Oct. 19, 2020
Certificate program bridges past and future stories
Conservation is a global practice, an industry rooted in shared stories. Through the Built and Landscape Heritage Certificate, the School of Architecture, Planning and Landscape (SAPL) offers post-baccalaureate education that provides a platform for important conversations about heritage conservation, widely recognized as an important strategy for identifying and protecting built and landscape heritage resources.
Bill Kumlin, architect and principal of Kumlin Sullivan Architecture Studio, is a student in the program just about to finish his third “block week” course, three of four certificate requirements. He only has, for lack of a better term, a thesis left to complete.
As one of five students in his cohort, Bill looks forward to completing the program in spring 2020, but already thinks he’ll miss the classroom (even Zoom), the field trips such as the behind-the-scenes tour of City Hall while it was being restored, and post-class craft beers in Inglewood.
- Photo above: City Building Design Lab, where block week classes take place and the former central library, across the street from the City Hall restoration project in April 2019. School of Architecture, Planning and Landscape photo
Kumlin’s career has always gravitated toward heritage and preservation. While attending university in Winnipeg, he worked for Parks Canada in the historic preservation department. He’s worked on projects with the heritage staff at the City of Calgary, from the Palace Theatre to Flames Central. He even worked with one of the certificate program instructors, Larry Pearson, on that project.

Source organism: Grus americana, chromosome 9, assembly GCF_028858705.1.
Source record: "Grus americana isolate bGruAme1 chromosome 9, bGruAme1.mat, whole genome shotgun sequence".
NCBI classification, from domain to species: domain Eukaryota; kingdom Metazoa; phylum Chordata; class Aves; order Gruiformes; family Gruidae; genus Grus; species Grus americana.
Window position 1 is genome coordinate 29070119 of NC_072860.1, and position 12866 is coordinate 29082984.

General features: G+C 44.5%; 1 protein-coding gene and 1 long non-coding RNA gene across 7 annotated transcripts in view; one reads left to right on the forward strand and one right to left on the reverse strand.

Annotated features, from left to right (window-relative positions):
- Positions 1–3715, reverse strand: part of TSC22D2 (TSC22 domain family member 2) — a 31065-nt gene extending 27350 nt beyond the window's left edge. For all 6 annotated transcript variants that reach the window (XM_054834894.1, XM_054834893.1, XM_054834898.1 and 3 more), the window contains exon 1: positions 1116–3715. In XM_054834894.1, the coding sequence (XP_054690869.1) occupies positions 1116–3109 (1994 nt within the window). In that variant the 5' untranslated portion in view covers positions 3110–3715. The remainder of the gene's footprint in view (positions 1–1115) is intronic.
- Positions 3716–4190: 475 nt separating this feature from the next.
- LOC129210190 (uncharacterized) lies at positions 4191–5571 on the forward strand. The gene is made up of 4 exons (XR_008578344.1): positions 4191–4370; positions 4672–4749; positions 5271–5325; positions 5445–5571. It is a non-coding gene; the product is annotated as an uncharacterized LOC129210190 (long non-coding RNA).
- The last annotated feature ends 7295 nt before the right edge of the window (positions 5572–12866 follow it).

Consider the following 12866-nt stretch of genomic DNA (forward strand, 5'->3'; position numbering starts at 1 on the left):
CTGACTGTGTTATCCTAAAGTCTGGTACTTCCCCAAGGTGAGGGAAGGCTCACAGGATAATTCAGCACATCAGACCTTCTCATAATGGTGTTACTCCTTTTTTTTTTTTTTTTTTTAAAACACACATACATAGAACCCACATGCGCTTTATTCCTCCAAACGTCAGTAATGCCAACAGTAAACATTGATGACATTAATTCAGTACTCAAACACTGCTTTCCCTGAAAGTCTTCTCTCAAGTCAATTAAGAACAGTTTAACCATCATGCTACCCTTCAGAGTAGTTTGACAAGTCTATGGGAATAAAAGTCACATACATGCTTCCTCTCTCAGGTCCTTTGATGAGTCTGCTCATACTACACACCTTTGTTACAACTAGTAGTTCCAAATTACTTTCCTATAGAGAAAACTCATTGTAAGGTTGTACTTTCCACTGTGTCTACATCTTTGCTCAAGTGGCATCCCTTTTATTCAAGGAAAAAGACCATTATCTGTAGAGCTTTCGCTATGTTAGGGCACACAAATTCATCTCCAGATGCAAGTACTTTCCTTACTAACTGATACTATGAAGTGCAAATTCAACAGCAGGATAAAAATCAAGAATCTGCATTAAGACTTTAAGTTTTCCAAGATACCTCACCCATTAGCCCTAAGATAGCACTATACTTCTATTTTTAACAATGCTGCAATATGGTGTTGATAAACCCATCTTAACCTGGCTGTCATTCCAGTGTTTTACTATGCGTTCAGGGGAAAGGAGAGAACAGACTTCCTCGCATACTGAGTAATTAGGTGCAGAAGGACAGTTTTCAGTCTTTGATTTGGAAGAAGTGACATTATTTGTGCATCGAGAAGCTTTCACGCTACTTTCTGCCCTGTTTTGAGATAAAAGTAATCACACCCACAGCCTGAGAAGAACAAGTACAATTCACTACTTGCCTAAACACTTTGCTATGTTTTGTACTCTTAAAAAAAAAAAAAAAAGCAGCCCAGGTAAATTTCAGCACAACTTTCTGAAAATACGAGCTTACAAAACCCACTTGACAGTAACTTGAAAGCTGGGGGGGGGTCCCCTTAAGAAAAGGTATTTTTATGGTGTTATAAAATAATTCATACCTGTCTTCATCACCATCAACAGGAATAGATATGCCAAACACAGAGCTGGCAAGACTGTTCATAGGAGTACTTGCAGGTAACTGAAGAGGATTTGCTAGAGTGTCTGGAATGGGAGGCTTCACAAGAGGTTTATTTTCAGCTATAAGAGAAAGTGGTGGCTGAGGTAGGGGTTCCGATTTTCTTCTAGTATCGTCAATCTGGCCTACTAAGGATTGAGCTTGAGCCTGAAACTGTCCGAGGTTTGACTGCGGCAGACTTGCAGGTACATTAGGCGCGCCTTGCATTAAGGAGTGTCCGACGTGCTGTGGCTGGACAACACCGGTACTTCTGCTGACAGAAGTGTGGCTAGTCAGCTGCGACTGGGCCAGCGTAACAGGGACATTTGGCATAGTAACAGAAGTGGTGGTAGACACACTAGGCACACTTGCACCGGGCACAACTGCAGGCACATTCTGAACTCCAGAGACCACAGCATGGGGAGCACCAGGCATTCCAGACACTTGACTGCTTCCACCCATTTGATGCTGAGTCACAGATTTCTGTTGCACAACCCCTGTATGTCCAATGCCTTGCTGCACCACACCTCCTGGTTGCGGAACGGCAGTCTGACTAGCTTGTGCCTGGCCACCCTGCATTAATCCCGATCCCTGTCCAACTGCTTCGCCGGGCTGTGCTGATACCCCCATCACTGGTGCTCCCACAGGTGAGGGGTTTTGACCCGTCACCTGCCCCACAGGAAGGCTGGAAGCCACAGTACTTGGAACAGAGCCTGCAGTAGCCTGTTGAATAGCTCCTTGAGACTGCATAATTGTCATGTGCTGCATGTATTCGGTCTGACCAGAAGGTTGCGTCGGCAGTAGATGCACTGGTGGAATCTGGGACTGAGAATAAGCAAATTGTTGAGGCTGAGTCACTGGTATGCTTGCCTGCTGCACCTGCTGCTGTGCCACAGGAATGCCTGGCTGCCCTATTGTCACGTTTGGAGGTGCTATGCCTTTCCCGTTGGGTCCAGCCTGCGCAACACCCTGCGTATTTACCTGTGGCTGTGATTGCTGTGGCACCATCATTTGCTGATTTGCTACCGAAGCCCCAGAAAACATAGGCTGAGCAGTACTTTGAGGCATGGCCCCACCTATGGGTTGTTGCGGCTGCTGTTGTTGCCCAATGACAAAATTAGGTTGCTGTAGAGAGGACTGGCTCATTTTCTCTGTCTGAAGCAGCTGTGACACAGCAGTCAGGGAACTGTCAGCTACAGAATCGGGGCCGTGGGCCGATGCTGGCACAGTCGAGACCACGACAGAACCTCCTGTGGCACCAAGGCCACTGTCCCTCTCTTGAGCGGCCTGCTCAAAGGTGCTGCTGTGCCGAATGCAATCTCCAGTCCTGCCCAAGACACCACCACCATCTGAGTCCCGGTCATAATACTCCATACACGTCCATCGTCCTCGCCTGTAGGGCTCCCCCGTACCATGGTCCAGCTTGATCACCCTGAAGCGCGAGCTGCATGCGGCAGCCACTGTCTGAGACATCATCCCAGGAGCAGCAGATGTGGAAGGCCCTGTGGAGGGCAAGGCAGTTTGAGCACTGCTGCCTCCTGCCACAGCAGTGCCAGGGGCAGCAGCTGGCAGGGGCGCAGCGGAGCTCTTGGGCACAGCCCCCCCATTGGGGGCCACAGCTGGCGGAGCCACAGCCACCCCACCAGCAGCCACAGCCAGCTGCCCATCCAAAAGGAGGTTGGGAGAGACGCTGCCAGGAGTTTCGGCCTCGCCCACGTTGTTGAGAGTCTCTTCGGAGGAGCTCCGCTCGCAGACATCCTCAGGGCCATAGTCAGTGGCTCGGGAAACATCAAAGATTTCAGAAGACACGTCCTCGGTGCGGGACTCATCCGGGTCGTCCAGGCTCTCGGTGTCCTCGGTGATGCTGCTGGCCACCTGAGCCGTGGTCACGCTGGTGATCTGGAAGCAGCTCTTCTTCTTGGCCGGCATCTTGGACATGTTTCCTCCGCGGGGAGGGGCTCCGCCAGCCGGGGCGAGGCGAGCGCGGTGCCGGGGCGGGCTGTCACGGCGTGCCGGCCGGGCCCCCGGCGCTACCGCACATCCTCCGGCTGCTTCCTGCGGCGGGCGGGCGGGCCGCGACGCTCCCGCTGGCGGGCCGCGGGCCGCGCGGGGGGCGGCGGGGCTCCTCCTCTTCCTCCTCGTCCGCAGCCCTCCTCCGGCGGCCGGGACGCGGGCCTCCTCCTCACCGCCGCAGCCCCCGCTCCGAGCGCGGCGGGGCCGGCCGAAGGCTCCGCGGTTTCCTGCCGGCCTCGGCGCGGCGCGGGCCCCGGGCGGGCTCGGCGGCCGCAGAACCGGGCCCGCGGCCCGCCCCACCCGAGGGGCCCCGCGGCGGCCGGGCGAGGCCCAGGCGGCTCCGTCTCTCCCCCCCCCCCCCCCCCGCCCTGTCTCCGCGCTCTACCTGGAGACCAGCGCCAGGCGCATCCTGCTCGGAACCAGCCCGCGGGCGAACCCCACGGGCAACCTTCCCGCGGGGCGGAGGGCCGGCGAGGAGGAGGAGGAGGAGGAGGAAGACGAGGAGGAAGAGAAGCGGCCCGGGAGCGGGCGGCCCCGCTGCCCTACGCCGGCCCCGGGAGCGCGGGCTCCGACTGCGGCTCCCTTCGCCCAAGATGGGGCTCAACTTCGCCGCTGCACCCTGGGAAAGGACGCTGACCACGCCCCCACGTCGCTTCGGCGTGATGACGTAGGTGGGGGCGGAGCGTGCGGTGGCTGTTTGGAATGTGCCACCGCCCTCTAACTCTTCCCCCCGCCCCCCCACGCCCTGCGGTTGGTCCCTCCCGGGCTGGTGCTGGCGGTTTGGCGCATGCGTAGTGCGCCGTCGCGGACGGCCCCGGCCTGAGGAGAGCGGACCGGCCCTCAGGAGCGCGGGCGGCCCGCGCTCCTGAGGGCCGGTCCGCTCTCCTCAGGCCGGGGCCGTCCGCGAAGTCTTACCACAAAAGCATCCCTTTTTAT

With one particular client group, he consulted on the Customs House, Hudson Block and numerous projects on 8th Avenue — some designated, others historic resources.
“I grew up in Southern Alberta near the 1911 High River train station. The Queen even stopped at some of these train stations. I’ve always been fascinated by older buildings, sway-back barns, leaning granaries, wondering who worked in them, how long ago they were built, why they weren’t maintained, why there were allowed to fall,” he says.
Older buildings tell stories of where we’ve been and where we’re going.
With so much experience, it’s curious why Kumlin applied for the program. “The two prime drivers were essentially wanting to be better educated for my clients to bring more tools to them, and broaden the scope of our practice into heritage projects — in this city and other communities in Alberta and B.C.”
The certificate program at the University of Calgary fills a gap in professional education, and was approved by Alberta’s Ministry of Advanced Education after rigorous review. The program also allows practising professionals to combine theoretical with real-world experience and design authentic, people-centred cities.
“Propelled by a growing commitment to sustainability, heritage-led regeneration is transforming the urban fabric of Canadian cities and is creating a dynamic new civic identity,” says Dr. Sasha Tsenkova, PhD, program lead and professor of planning and international development, SAPL.
“The courses explore the nexus of Canadian heritage conservation and planning and introduce unique blend of design strategies to preserve the heritage legacy of Canadian historic places.”
The Built and Landscape Heritage Certificate develops valuable skills related to heritage conservation and preservation — ranging from a single site to a broad landscape complex.
“Conservation of heritage buildings and landscapes provide a sense of historical identity and cultural continuity in a fast-changing world,” observes Dr. John Brown, SAPL dean. “Preserving and restoring our heritage fabric and infrastructure can also help build the economy through tourism and the creation of new jobs.”
The program provides a critical forum for practitioners and educators to continue building expertise and sharing stories with each other, and accepts applications year-round.
Find more information on the certificate, admission requirements and applications.